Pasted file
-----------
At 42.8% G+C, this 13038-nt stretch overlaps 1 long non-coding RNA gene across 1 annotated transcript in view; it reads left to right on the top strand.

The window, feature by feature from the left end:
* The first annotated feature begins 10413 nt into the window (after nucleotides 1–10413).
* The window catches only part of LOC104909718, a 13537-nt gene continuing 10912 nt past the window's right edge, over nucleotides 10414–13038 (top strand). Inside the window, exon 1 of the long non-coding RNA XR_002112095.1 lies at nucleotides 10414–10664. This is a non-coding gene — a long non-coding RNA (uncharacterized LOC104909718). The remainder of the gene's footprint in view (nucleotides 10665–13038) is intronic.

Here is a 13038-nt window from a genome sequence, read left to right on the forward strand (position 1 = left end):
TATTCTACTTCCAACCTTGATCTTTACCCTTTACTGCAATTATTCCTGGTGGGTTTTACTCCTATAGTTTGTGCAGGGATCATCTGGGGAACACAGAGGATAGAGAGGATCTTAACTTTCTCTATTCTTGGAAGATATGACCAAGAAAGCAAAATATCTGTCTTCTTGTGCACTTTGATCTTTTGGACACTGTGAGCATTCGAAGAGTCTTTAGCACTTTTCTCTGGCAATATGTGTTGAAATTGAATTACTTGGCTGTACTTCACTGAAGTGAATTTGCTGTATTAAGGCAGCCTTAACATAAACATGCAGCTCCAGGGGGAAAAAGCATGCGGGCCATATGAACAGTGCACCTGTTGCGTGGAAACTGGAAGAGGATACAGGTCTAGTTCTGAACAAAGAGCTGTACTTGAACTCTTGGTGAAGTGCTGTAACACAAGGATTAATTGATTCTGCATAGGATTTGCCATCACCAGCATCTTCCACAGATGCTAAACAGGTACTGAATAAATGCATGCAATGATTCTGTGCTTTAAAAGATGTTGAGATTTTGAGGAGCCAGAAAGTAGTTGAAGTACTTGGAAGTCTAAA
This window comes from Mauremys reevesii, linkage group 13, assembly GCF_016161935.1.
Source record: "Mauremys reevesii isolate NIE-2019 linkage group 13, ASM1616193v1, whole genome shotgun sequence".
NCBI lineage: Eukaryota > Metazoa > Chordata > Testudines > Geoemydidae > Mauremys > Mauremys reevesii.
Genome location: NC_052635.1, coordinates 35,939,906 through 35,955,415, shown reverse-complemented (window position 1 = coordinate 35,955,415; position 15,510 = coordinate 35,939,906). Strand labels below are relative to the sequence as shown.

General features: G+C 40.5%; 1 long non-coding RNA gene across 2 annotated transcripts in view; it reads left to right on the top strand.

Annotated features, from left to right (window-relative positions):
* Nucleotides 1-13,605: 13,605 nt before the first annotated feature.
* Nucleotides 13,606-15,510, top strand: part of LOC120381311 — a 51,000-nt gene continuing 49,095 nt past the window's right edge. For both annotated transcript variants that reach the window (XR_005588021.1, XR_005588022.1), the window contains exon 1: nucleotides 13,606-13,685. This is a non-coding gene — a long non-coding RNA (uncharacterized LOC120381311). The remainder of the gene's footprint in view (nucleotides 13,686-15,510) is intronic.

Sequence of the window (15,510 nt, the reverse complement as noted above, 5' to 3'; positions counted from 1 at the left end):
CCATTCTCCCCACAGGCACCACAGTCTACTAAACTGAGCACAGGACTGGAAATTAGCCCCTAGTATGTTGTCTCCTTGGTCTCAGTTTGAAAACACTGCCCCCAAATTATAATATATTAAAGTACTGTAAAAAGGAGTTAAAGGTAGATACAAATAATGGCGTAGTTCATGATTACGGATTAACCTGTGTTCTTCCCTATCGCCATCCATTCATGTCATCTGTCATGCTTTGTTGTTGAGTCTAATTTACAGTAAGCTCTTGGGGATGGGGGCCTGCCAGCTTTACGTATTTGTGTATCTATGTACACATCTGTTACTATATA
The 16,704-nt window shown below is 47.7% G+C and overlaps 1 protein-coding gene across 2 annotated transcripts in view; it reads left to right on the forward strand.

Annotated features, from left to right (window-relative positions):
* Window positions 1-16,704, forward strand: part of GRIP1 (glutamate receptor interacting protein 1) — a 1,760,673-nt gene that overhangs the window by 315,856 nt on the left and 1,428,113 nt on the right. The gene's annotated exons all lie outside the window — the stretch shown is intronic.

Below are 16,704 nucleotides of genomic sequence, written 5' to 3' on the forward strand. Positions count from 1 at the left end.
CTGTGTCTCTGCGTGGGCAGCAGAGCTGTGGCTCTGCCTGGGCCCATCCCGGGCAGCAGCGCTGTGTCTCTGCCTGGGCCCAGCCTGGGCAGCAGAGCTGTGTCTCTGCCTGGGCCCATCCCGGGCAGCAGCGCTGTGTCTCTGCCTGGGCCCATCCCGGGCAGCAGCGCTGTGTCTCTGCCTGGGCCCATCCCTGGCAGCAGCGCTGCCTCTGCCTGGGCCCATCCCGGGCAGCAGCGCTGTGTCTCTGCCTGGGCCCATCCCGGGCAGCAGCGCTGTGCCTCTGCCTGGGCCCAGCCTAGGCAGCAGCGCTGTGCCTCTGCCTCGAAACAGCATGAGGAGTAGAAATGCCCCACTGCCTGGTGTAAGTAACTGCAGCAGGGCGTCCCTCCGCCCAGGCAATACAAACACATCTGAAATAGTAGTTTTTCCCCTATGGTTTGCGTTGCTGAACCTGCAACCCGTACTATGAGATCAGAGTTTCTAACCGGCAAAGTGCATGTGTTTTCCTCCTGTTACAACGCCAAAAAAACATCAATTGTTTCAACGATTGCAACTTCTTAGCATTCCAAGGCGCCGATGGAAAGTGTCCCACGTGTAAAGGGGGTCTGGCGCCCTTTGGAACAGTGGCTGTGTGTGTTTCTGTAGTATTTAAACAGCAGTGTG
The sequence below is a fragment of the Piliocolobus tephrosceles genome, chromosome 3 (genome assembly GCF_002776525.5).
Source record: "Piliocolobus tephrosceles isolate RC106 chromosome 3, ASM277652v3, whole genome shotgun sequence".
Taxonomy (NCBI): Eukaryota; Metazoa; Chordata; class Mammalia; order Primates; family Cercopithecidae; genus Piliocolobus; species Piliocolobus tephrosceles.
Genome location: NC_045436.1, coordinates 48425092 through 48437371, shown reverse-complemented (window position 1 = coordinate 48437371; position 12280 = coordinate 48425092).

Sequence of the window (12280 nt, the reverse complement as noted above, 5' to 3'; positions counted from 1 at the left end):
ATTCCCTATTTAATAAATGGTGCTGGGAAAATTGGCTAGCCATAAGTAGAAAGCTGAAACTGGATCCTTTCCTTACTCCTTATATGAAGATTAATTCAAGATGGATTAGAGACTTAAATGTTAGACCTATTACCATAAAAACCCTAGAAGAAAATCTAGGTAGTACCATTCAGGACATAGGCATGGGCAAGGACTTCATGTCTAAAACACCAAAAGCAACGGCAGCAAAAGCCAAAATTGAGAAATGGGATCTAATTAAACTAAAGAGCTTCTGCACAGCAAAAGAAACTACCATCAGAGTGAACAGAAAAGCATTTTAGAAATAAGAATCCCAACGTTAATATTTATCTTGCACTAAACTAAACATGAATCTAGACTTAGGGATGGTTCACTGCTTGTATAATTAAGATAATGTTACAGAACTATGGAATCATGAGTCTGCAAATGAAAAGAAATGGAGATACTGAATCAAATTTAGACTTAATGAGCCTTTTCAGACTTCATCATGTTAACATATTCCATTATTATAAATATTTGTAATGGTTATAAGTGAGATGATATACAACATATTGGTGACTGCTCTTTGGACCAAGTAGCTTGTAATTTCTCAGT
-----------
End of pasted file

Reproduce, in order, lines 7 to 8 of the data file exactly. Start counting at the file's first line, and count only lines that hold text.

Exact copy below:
This window comes from Mauremys reevesii, linkage group 13, assembly GCF_016161935.1.
Source record: "Mauremys reevesii isolate NIE-2019 linkage group 13, ASM1616193v1, whole genome shotgun sequence".